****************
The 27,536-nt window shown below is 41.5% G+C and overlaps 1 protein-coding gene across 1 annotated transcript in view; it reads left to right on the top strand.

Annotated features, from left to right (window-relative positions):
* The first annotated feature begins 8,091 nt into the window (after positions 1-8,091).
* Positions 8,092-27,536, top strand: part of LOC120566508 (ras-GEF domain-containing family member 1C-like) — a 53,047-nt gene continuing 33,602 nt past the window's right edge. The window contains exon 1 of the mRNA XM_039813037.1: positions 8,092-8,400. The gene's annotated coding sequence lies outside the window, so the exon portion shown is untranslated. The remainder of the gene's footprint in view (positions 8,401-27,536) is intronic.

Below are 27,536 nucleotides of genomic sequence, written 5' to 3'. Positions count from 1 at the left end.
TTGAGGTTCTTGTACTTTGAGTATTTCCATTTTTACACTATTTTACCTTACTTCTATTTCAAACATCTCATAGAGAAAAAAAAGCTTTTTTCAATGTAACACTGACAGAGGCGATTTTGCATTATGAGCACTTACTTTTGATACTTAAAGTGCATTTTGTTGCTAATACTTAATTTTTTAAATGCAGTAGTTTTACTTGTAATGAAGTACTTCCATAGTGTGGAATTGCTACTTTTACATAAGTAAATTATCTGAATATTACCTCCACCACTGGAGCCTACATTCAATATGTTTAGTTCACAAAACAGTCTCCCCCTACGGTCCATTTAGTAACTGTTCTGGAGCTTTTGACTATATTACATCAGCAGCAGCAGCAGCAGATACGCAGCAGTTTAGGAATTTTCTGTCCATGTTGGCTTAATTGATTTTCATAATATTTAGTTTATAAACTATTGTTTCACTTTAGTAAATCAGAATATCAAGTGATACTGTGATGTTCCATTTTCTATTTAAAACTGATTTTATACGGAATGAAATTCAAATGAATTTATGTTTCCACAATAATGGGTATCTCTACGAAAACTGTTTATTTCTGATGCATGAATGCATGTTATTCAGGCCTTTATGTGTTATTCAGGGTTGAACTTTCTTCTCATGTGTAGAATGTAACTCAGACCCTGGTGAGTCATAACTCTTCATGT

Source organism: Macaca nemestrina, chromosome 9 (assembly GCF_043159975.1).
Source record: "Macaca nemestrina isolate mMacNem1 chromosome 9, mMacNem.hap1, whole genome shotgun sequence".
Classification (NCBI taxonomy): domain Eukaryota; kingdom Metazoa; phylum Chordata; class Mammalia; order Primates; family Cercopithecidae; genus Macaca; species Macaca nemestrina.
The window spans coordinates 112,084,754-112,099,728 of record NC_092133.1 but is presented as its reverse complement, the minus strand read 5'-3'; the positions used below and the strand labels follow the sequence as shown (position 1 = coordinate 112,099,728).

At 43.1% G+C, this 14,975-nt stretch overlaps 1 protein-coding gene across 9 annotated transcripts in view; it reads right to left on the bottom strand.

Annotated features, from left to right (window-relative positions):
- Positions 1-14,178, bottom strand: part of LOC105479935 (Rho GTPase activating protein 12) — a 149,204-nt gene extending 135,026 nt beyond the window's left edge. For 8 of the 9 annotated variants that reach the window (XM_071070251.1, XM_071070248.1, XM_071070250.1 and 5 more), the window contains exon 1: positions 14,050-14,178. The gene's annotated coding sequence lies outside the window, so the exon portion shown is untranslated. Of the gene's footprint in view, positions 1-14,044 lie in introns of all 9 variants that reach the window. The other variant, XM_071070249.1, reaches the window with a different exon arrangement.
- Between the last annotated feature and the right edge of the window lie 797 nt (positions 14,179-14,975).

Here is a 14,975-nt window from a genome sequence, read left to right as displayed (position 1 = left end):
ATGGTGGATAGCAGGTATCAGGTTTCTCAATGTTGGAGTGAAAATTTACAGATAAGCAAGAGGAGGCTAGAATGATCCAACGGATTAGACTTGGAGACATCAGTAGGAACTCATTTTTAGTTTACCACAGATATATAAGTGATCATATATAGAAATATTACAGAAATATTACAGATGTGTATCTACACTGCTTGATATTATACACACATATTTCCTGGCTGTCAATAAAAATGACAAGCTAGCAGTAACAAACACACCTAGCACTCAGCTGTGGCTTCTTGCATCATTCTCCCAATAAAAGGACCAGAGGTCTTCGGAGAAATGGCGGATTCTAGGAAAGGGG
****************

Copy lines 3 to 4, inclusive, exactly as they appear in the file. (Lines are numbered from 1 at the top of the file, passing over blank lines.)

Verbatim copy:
* The first annotated feature begins 8,091 nt into the window (after positions 1-8,091).
* Positions 8,092-27,536, top strand: part of LOC120566508 (ras-GEF domain-containing family member 1C-like) — a 53,047-nt gene continuing 33,602 nt past the window's right edge. The window contains exon 1 of the mRNA XM_039813037.1: positions 8,092-8,400. The gene's annotated coding sequence lies outside the window, so the exon portion shown is untranslated. The remainder of the gene's footprint in view (positions 8,401-27,536) is intronic.